The mini-craze for Moog synthesizer albums that Switched-On Bach launched in 1968 yielded a bumper crop of kitschy delights, plenty of which are still waiting for you to rescue them from thrift stores. Some of them remain classics—Moog: The Electric Eclectics of Dick Hyman, with its indelible “Topless Dancers of Corfu,” is a keeper, as is Gershon Kingsley’s Music To Moog By, which features the ridiculously catchy “Popcorn,” but plenty of lesser-known efforts in the genre are larded with fun listens.
 

 
Specifically: in 1976, when international ABBA-mania was nearing its height, a wonderful Moog tribute to that band was released on the Australian label TeeVee Records, titled Moog Plays ABBA. The album was made by one Robin Workman, who largely built the songs around traditional rock instruments and played synth leads as stand-ins for vocals. Available biographical data about Workman is mighty scanty, though someone by that name is the longtime director of a company in Sidney called “Keyboard Koncepts.” Amazingly, within a year, following the release of ABBA’s completely HUGE album Arrival, Workman released the album anew—retitled Moog and Guitars Play ABBA: 20 Golden Instrumentals, and given a much less inspired cover—at almost double the original’s length, to accommodate remakes of almost every song from that new ABBA LP! So I guess he really liked it. Here are a few examples, and if this version of “Mama Mia” doesn’t make you smile, you have NO heart.
 

“SOS”
 

“Dancing Queen”
 
More Moogy ABBA after the jump…

Posted by Ron Kretsch | Discussion
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At first you’ll think this is the SHITTIEST demo ever put on tape, but give it a little more time…
02.24.2015
08:00 am

Topics:
Kooks
Music

Tags:
outsider music


 
Back in 2003, I temp-worked as a secretary in a recording studio. One day the boss comes by my desk and says “you have to hear this.” What he played then changed my life forever. You don’t come back from a song like “A Little More Time.”  It sinks its lamprey teeth into your mind.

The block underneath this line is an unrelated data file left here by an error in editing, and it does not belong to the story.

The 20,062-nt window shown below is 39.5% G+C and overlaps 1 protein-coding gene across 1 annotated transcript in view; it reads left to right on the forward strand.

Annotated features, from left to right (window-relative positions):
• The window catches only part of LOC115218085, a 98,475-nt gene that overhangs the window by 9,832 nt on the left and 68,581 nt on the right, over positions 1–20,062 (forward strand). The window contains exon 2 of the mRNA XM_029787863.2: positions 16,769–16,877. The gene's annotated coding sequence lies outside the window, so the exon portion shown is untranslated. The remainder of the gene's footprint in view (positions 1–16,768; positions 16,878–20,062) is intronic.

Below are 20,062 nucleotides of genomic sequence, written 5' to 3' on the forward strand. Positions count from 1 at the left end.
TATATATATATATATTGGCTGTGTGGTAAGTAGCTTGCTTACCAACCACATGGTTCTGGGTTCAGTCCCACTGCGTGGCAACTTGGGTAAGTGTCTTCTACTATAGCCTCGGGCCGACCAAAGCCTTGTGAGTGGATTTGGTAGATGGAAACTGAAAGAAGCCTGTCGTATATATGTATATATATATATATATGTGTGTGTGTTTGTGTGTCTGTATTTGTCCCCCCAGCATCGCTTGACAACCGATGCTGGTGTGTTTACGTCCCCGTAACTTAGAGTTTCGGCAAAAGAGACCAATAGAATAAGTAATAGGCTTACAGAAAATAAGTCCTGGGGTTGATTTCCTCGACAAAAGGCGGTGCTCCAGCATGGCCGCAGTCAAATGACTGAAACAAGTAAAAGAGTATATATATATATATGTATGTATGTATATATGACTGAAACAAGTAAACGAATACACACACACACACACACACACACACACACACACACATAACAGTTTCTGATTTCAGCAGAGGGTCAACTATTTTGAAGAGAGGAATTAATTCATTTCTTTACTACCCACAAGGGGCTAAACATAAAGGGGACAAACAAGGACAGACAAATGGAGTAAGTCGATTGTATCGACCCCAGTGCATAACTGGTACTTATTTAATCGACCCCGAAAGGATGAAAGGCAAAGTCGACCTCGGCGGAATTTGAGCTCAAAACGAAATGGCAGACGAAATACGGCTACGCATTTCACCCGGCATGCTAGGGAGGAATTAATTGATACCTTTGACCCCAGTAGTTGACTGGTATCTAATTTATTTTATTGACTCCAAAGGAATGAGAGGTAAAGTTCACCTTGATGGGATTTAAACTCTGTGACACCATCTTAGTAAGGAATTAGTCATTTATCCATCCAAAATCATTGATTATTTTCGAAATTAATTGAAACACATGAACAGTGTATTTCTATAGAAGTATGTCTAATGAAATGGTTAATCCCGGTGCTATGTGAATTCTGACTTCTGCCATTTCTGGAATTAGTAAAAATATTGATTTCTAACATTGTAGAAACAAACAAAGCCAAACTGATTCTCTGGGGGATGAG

The artist, “McFlee,” with his backing singers, “Photosynthesis,” had just finished a demo session in which they created this visionary masterwork of…uh… let’s call it Vibratospiritual Casiohop.

According to my former boss, who remains nameless to protect his innocence:

I remember [McFlee]  came by and wanted to hear himself on the mic one day so we let him put on headphones and hear himself. He was super stoked. [The engineer] called me in the middle of the session absolutely stunned at the weirdness of the whole thing.

The engineer on “A Little More Time” recollects:

I remember he set up right in the middle of the room with his keyboard and he had about five or six different beats he would cycle through,  and he was running everything live, and didn’t want to pre-record anything. We had the girls set up in the hallway for backing vocals. I just remember when he started the song I was waiting for the ending around the four minute mark, and was looking for Candid Camera around the seven minute mark of the eighth or ninth(?) chorus. I knew this was a classic in the making, and regret not having a camera rolling! It seemed like watching him, every “yeaaaaaaaaa” would get a little more animated, and he was getting comfortable about halfway through the song, with more and more vibrato.